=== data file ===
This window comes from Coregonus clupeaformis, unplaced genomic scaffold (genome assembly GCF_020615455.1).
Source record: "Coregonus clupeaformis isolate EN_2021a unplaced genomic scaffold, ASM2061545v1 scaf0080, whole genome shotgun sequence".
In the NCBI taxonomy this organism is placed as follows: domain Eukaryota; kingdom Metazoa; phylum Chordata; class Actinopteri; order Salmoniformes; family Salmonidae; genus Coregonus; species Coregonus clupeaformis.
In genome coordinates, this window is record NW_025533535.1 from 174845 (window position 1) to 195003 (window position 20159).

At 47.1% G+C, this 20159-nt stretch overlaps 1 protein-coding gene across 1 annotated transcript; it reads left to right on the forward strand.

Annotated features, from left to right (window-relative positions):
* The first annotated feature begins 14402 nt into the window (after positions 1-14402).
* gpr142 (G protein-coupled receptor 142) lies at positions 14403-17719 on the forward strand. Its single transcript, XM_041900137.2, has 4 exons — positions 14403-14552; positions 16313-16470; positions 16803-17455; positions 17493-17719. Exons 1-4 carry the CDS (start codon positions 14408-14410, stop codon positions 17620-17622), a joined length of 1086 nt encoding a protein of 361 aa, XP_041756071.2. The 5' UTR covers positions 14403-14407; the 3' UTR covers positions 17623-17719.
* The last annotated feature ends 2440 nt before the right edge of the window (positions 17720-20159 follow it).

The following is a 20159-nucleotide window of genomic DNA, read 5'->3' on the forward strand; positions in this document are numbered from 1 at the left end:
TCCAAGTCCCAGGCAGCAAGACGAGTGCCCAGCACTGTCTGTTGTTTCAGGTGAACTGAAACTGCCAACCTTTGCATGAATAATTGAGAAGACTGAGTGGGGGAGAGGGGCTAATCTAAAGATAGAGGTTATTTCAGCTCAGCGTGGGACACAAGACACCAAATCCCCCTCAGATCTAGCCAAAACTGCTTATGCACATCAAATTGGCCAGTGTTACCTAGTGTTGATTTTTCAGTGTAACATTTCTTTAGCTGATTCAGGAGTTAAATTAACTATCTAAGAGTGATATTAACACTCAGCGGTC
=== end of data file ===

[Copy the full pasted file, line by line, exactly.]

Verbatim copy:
This window comes from Coregonus clupeaformis, unplaced genomic scaffold (genome assembly GCF_020615455.1).
Source record: "Coregonus clupeaformis isolate EN_2021a unplaced genomic scaffold, ASM2061545v1 scaf0080, whole genome shotgun sequence".
In the NCBI taxonomy this organism is placed as follows: domain Eukaryota; kingdom Metazoa; phylum Chordata; class Actinopteri; order Salmoniformes; family Salmonidae; genus Coregonus; species Coregonus clupeaformis.
In genome coordinates, this window is record NW_025533535.1 from 174845 (window position 1) to 195003 (window position 20159).

At 47.1% G+C, this 20159-nt stretch overlaps 1 protein-coding gene across 1 annotated transcript; it reads left to right on the forward strand.

Annotated features, from left to right (window-relative positions):
* The first annotated feature begins 14402 nt into the window (after positions 1-14402).
* gpr142 (G protein-coupled receptor 142) lies at positions 14403-17719 on the forward strand. Its single transcript, XM_041900137.2, has 4 exons — positions 14403-14552; positions 16313-16470; positions 16803-17455; positions 17493-17719. Exons 1-4 carry the CDS (start codon positions 14408-14410, stop codon positions 17620-17622), a joined length of 1086 nt encoding a protein of 361 aa, XP_041756071.2. The 5' UTR covers positions 14403-14407; the 3' UTR covers positions 17623-17719.
* The last annotated feature ends 2440 nt before the right edge of the window (positions 17720-20159 follow it).

The following is a 20159-nucleotide window of genomic DNA, read 5'->3' on the forward strand; positions in this document are numbered from 1 at the left end:
TCCAAGTCCCAGGCAGCAAGACGAGTGCCCAGCACTGTCTGTTGTTTCAGGTGAACTGAAACTGCCAACCTTTGCATGAATAATTGAGAAGACTGAGTGGGGGAGAGGGGCTAATCTAAAGATAGAGGTTATTTCAGCTCAGCGTGGGACACAAGACACCAAATCCCCCTCAGATCTAGCCAAAACTGCTTATGCACATCAAATTGGCCAGTGTTACCTAGTGTTGATTTTTCAGTGTAACATTTCTTTAGCTGATTCAGGAGTTAAATTAACTATCTAAGAGTGATATTAACACTCAGCGGTC